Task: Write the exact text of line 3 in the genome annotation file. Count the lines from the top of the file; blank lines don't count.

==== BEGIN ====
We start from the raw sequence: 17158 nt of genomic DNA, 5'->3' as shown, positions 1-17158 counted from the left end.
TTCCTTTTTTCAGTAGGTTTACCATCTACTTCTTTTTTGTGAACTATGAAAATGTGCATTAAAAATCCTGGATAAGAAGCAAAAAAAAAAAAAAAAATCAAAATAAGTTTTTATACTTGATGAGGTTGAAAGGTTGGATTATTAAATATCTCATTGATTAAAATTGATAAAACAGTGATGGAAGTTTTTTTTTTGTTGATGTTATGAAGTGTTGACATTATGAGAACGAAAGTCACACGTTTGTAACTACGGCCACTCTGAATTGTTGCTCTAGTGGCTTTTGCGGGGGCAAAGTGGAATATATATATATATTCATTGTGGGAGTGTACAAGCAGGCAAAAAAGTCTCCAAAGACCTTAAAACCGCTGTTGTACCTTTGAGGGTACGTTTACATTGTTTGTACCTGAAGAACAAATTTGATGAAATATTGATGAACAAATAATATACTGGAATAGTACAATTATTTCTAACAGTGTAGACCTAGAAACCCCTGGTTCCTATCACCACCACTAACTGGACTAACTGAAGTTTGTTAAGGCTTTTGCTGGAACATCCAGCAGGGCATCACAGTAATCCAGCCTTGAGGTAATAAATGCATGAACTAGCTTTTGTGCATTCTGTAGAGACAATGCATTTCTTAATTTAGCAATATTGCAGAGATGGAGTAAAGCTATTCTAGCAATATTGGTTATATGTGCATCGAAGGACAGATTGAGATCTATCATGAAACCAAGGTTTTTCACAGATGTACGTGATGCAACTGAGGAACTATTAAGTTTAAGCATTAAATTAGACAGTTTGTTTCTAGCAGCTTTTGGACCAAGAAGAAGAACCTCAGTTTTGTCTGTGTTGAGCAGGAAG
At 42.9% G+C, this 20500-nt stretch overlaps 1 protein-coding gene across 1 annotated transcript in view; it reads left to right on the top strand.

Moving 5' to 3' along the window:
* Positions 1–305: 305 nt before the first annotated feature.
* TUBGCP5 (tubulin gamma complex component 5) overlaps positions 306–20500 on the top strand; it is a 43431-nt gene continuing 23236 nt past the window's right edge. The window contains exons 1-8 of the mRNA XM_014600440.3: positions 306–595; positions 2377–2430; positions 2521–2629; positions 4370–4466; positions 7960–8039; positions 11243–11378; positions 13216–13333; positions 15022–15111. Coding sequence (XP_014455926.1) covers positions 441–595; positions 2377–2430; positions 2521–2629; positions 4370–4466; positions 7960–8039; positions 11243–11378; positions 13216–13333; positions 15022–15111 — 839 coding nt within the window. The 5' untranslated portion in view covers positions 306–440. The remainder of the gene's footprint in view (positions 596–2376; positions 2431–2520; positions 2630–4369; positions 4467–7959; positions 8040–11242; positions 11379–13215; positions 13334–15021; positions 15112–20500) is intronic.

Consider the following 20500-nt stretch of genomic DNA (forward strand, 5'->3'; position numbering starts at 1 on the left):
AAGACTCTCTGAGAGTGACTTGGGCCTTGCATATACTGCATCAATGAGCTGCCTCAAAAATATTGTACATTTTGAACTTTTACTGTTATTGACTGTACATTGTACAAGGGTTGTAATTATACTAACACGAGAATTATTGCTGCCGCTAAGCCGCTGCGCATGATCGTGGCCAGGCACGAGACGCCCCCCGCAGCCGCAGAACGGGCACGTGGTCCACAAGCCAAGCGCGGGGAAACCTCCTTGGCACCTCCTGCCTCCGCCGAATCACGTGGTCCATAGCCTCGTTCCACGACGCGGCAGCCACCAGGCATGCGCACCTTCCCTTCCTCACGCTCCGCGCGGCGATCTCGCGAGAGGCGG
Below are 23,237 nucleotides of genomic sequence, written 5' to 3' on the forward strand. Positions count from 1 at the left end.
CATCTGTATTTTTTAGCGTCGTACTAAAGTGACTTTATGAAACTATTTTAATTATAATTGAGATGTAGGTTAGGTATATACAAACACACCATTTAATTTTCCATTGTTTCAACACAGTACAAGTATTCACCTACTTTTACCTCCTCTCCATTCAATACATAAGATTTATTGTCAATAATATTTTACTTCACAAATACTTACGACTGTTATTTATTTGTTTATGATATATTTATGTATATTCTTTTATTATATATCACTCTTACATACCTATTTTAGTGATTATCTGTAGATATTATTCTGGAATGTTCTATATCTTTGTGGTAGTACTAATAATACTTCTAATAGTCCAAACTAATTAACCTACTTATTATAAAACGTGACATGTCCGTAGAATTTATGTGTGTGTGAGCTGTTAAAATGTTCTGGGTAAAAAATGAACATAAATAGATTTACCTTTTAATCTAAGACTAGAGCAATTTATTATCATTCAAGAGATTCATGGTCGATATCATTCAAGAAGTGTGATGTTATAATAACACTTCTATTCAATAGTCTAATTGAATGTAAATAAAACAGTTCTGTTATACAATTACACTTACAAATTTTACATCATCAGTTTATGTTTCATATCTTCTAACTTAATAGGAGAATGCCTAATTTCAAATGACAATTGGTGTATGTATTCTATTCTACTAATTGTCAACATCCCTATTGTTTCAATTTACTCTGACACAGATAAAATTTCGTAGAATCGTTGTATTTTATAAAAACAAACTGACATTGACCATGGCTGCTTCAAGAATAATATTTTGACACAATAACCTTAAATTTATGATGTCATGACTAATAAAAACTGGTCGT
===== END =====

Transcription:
At 42.9% G+C, this 20500-nt stretch overlaps 1 protein-coding gene across 1 annotated transcript in view; it reads left to right on the top strand.